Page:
With just one week to go until the HSR UK annual conference, conference committee member Peter Bower talks us through what he is looking forward to as the HSR community comes back together in Sheffield next week.
I am aware my title may be problematic depending on how far you feel we are ‘post pandemic’. Nevertheless, things are changing: next week over 300 health and care researchers will be making their way to HSR UK 2022, with a good proportion arriving in person to re-engage with the community and try to make sense of what has just happened, and what it means for the discipline. We live in ‘interesting times’ for health services research. Integrated Care Systems are looming, equal parts threat and opportunity. The Goldacre report has promised a brave new world of data access for service improvement and research, while health services researchers document their personal ‘road to hell’ in search of same. The National Institute for Health and Care Research (NIHR) has a new title, promising parity of esteem for health and social care, and NIHR HSDR has a new director.
So, if you are joining us in Sheffield, for many years itself a hotbed of high-quality health services research (as well as a source of quirky English pop), what have you got to look forward to?
Do you remember the first time?
Like everyone, the conference committee has been trying to retain the good ways of working from pandemic life and bring back the bits that we have all been missing. We have retained a different model for conference presentations: pre-recorded content is available to all delegates, both in person and virtual, will be briefly summarised at the conference, and then all the time that frees up will generate space and time for a wider in-depth discussion. The diversity of content at the conference is wonderful but can be a challenge - the session I am chairing (‘discussion theme: health care outcomes’ in case you are interested) combines routine data, confounding, patient reported outcome measures (PROMS) and ethnography, which is quite a mix. It forces you to think more deeply about the content and mull the connections for a while. It demands a little more from everyone (speakers, chairs, and the audience) in terms of engagement and the conference committee will be seeking feedback on the format. But when it works, it works really well - so please come prepared with reflections and questions.
The Look of Love
I like a lot about the HSR UK conference, but I have a special fondness for the plenaries - excellent speakers tackling the big subjects in thought provoking ways.
This year as we survey the landscape (or the ruins) post REF, the first plenary on Tuesday will focus on the ‘I’ word (‘Making a difference? The Impact of HSR on Policy and Practice’) with three different perspectives on what works and why. There is a linked topic for the third plenary on Wednesday afternoon (‘Research futures: rethinking research and innovation in health and care’) which will tackle some of the known weaknesses in our research landscape, and what might help overcome them.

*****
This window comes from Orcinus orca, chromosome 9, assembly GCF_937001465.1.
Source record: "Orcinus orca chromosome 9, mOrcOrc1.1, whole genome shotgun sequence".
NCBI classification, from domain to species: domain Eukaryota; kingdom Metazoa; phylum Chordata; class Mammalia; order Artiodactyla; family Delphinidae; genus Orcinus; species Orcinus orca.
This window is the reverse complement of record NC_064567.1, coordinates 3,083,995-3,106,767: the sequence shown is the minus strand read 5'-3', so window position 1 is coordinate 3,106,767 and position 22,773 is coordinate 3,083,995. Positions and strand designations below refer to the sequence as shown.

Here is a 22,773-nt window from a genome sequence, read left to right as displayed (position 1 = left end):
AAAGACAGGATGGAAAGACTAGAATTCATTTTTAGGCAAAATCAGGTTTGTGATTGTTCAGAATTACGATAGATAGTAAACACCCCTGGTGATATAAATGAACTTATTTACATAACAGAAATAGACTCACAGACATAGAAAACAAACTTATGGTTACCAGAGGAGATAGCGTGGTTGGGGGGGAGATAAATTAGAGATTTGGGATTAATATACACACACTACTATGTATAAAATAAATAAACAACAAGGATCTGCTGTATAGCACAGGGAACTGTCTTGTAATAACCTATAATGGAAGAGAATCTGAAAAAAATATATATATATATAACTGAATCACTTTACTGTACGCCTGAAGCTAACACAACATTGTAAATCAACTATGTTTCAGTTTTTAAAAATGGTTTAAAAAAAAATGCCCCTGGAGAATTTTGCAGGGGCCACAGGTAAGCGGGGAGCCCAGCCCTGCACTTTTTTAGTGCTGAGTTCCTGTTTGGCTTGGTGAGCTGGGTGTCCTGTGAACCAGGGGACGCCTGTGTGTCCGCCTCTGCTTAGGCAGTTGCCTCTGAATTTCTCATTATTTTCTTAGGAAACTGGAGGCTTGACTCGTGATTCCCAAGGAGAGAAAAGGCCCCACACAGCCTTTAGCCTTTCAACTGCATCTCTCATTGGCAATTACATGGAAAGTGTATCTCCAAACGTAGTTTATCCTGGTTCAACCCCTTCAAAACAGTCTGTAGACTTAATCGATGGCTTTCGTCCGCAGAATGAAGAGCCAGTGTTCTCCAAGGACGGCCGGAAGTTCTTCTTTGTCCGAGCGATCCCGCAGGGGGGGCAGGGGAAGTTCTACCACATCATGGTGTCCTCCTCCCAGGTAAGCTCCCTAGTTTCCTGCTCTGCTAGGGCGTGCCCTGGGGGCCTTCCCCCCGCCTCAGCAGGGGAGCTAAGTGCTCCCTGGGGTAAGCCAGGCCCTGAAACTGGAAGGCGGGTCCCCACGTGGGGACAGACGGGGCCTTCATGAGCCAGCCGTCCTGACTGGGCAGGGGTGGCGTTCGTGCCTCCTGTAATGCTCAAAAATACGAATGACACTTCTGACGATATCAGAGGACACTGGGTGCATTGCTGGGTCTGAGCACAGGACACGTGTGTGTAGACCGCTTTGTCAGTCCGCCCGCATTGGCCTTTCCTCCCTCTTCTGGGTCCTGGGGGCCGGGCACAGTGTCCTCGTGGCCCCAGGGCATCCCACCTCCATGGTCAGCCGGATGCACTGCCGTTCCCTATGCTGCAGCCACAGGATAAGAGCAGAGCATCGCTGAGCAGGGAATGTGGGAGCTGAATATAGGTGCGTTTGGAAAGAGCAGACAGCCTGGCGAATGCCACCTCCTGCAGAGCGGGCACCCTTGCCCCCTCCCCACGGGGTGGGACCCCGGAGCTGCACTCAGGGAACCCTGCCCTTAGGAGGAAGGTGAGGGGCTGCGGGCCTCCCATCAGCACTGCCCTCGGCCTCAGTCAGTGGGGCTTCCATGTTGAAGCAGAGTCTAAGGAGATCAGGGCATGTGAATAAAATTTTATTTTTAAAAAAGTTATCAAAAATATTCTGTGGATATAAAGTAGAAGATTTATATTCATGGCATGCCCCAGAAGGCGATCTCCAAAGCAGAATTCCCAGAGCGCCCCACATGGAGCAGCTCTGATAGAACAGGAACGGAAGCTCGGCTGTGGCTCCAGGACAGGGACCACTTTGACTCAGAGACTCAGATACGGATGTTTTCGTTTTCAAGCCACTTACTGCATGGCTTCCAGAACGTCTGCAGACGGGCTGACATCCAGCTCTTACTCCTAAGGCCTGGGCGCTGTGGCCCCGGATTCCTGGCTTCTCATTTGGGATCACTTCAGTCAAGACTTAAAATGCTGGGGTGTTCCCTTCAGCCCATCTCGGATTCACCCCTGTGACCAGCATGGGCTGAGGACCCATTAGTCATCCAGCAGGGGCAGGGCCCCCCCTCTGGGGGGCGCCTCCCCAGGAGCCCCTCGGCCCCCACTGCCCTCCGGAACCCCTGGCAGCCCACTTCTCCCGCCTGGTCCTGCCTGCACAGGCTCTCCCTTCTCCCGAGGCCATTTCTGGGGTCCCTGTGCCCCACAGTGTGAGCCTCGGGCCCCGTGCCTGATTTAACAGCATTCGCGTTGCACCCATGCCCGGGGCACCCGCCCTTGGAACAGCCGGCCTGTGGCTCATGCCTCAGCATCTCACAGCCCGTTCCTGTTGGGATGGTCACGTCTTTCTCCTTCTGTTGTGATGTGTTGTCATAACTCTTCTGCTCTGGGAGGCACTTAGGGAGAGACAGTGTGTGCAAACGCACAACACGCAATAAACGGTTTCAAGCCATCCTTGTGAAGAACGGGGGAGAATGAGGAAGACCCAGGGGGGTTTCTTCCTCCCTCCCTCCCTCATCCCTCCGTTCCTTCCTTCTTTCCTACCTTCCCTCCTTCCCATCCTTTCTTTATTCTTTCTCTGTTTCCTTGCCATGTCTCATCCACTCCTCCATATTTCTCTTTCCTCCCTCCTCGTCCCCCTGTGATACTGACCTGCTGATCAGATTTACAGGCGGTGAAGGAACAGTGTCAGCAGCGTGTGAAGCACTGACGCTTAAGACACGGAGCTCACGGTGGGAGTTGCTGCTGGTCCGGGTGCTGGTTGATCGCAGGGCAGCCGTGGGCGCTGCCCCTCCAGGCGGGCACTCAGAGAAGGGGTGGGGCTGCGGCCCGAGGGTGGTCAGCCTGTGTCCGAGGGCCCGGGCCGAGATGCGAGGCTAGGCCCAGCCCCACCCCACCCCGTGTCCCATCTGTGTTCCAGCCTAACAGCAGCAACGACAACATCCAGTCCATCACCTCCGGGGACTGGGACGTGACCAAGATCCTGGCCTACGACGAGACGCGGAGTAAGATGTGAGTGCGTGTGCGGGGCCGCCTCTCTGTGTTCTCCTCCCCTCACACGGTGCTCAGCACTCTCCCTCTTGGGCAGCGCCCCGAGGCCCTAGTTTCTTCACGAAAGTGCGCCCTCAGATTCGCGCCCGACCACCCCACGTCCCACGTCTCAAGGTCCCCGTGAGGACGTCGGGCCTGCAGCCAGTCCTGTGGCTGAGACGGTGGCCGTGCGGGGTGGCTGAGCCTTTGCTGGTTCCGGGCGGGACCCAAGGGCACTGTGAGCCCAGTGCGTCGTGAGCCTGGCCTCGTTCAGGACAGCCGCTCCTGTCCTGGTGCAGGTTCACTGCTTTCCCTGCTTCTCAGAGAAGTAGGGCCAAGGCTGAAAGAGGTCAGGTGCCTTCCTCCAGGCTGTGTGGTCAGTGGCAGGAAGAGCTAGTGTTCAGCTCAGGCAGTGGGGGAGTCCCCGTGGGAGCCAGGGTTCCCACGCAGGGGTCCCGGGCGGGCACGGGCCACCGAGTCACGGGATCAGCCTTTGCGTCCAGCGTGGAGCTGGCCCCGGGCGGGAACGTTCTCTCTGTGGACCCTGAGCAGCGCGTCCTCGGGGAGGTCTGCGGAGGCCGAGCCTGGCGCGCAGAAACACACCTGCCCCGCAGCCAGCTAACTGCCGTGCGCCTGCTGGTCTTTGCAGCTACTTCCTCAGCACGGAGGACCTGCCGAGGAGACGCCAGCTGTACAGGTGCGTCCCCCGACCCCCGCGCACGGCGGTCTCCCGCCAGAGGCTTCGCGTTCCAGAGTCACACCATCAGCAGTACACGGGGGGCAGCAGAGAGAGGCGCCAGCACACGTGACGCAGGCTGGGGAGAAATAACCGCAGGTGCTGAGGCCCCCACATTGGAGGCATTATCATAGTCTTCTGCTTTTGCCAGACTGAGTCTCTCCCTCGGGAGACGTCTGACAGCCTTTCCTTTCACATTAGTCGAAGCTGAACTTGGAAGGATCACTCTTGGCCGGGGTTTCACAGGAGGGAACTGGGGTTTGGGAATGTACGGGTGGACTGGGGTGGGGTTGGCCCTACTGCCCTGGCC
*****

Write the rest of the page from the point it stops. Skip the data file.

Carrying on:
Although UK research is seen as having had a ‘good’ pandemic with some world leading delivery, it remains difficult to translate the exceptional performance in a crisis to routine business. ‘Embedding’ research in health and care organisations is one pathway to achieving this, and another plenary on Wednesday lunchtime (‘NHS boards: getting engaged with research and innovation?’) will look at how such embedding might work.
Finally, we tell ourselves that context is everything in HSR, and our final plenary on Thursday morning will take us into the greatest context of all as it grapples with ‘Tackling climate change: the role of health and care research’.
I won’t try to summarise the rest of the sessions, but there is something for everyone, from ‘Green Social Prescribing’ to ‘Emergency Doctor’s Tolerance of Uncertainty’, from ‘Patient safety value of staff-generated narratives’ to ‘Navigating the micro-politics of major system change’. As well as the usual diverse range of research sessions and poster presentations, we have ‘Learning and Development’ and ‘Workshop’ sessions on methods and service topics as well for those wanting a deeper dive.
I Bet You Look Good on the Dancefloor
This year, for the second time, we will be presenting three people with the HSR UK Future Leaders in Health Services Research Award based on the rigour and contribution of their research, and quality of presentation. This award is supported by Elsevier and the International Journal of Nursing Studies (IJNS), and winners will each receive a £200 prize and one year’s online subscription to IJNS.
And for the first time, we are introducing a new award on ‘Innovation in Inclusion’. Part of my life is spent in the NIHR Clinical Research Network (CRN) which is currently going through a major shift in strategy, with a focus on ‘doing research where the burden is greatest’ and majoring on equality and diversity. HSR UK, the Nuffield Trust, the King’s Fund, the Health Foundation recently published an excellent report ‘Improving inclusion in health and care research’, which detailed the issues facing our discipline, and highlighted the long journey ahead. As part of that journey, I was delighted to get NIHR CRN sponsorship at HSR UK 2022 for an ‘Innovation in Inclusion’ Award to recognise good practice in methods to increase participation and inclusion in health services research. Three presenting authors will each receive a £200 prize, and we’ll be announcing prizes at the conference closing session on Thursday.
I hope that has given you a taste of what awaits at HSR UK 2022 – everyone on the conference committee is looking forward to seeing you very soon.
Peter Bower is a health services researcher and National Speciality Lead for health services research with the NIHR Clinical Research Network.